Josephus records that the royal battlement rose higher than the wall itself. Add this additional height to the original wall, plus the extra depth of the valley, and one would have had a fall of several hundred feet if one had fallen from the pinnacle of the Temple. Even as one stands atop the wall today, the story of the temptation seems very real.
Jesus, before his death in A.D. 31, predicted the destruction of the Temple as He stood across from the Kidron Valley on the Mount of Olives while looking at the Temple and the spot where many students dig each summer. The disciples, just before Jesus’ prediction, had called His attention to the grand and majestic stones which made up the Temple, its adjacent buildings and the walls surrounding it (Mark 13:1). Carved from native white limestone, some of these original foundation wall blocks measured as large as 30 feet by 5 feet on a side and weighed up to an estimated one hundred tons.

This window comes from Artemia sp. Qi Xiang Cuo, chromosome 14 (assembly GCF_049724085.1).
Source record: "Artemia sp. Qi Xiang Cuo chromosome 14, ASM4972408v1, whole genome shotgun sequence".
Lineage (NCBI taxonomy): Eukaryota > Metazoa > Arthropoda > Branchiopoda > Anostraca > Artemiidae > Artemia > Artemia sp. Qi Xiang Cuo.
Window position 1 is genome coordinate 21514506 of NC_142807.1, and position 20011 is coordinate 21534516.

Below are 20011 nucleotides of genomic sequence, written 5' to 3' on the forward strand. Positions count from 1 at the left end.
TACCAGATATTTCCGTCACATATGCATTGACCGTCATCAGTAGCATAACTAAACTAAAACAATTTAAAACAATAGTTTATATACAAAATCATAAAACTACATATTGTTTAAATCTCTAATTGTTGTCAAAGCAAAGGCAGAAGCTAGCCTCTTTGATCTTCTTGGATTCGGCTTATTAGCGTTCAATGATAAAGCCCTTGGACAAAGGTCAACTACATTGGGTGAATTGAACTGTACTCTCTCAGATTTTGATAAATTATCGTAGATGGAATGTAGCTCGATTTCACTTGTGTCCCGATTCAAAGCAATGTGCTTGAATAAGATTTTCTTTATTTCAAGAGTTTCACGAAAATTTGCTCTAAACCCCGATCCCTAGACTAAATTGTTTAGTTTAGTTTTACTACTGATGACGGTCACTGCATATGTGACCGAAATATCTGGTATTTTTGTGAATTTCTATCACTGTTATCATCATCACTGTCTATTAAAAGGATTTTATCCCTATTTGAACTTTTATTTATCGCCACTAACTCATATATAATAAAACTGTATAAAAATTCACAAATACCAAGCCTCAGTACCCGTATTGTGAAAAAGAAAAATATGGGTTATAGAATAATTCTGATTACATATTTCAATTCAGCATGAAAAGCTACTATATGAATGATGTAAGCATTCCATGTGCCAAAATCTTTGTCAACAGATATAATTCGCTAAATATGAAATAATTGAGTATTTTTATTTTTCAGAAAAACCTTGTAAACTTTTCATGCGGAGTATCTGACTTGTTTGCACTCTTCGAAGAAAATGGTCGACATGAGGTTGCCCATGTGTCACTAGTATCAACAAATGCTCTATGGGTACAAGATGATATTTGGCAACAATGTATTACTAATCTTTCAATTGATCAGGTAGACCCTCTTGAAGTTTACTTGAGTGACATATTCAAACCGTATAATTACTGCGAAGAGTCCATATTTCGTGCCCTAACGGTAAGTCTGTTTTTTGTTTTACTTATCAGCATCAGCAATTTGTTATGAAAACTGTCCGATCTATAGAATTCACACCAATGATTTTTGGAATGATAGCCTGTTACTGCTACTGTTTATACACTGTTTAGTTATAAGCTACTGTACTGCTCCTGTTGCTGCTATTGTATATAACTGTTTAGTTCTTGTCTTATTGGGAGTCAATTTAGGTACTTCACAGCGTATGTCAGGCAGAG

Even more impressive than the actual stones themselves is the structural architecture of the walls. Each stone was so precisely positioned that no mortar was needed. The fitting was so accurate that not even a thin knife blade could be wedged between adjacent stones.
Yet Jesus, knowing what was soon to happen, said of the buildings on the Temple Mount: “Do you see these great buildings? There will not be left here one stone upon another” (Mark 13:2). Today, as a stark witness to the reality of His prediction, nothing of that once magnificent Temple and its adjoining buildings remain. The city now, picturesque and delightful as it may be to locals and tourists alike, is pathetic in comparison to what it was in Jesus’ day.
Through the science of archaeology, the period of Herod and the New Testament is becoming more real every day. With each shovelful of material, we are seeing just how true the Bible really is. Here the past truly becomes alive as you “behold these stones.”